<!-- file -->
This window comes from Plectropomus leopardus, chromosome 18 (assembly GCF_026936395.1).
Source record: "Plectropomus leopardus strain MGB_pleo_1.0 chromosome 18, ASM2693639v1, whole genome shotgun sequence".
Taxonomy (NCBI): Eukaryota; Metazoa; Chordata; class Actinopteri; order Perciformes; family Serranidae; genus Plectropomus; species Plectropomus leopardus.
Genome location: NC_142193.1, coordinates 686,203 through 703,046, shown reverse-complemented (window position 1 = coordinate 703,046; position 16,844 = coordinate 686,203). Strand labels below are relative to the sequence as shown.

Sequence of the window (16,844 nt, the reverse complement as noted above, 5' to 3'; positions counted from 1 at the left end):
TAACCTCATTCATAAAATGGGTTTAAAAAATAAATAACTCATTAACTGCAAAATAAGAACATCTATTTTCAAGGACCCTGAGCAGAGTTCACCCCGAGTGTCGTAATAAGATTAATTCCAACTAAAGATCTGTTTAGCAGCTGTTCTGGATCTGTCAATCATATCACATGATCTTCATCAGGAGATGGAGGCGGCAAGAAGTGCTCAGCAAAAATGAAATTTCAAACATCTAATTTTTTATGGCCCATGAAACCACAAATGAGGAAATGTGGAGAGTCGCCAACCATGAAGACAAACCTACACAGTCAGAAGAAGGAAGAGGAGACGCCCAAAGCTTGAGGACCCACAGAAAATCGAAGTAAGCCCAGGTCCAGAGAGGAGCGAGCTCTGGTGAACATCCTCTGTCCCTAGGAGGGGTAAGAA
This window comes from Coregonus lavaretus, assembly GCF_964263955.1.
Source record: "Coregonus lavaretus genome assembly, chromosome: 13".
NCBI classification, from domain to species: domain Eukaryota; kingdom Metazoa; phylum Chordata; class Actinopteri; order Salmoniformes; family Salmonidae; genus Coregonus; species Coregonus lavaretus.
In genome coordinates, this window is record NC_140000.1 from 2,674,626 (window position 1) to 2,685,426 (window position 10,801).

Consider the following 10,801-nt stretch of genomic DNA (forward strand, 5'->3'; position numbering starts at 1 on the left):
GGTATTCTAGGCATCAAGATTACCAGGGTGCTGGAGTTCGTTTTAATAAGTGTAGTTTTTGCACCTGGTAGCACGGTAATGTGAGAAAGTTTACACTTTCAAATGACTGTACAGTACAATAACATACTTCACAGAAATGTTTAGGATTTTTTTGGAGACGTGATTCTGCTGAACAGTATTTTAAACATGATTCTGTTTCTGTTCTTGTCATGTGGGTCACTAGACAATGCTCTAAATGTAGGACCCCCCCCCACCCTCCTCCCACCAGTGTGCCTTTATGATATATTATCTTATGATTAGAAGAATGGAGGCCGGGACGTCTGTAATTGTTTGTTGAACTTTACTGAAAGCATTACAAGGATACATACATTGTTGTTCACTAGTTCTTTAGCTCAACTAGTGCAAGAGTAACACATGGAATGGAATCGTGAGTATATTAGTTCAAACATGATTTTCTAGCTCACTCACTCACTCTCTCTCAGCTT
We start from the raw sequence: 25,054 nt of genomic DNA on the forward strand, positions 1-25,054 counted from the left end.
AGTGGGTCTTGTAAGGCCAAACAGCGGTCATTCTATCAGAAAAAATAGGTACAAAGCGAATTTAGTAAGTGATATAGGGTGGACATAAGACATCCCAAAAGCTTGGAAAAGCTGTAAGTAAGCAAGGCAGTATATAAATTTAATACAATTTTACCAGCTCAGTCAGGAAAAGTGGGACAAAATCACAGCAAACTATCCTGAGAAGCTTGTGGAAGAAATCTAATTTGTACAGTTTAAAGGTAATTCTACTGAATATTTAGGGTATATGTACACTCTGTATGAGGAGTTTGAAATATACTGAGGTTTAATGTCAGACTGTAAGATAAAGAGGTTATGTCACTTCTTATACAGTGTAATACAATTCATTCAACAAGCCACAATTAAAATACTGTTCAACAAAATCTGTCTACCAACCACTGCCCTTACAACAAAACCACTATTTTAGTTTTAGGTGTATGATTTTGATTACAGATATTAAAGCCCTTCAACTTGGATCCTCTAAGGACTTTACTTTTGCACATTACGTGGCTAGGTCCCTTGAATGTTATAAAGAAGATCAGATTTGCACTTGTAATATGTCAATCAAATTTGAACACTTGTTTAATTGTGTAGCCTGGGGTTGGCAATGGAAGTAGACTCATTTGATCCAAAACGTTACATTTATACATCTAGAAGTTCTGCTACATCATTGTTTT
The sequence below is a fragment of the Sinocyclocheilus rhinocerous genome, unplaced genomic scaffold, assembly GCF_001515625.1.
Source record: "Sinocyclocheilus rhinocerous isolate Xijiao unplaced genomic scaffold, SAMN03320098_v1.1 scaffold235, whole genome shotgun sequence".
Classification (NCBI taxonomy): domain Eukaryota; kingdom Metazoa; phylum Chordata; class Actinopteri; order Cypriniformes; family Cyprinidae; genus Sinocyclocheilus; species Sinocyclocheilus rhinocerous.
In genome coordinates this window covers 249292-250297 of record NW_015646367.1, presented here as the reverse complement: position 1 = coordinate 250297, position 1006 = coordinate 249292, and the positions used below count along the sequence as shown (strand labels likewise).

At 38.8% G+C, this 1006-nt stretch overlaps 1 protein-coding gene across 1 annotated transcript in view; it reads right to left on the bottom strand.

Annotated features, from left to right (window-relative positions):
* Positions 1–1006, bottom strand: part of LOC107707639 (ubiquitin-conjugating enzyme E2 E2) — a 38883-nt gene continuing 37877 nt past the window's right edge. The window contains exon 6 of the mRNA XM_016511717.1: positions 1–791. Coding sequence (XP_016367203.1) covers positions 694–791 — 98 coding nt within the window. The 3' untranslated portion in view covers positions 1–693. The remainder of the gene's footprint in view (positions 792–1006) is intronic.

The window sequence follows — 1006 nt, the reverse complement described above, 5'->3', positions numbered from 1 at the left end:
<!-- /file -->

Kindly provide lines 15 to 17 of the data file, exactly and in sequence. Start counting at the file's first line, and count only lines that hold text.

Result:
The sequence below is a fragment of the Sinocyclocheilus rhinocerous genome, unplaced genomic scaffold, assembly GCF_001515625.1.
Source record: "Sinocyclocheilus rhinocerous isolate Xijiao unplaced genomic scaffold, SAMN03320098_v1.1 scaffold235, whole genome shotgun sequence".
Classification (NCBI taxonomy): domain Eukaryota; kingdom Metazoa; phylum Chordata; class Actinopteri; order Cypriniformes; family Cyprinidae; genus Sinocyclocheilus; species Sinocyclocheilus rhinocerous.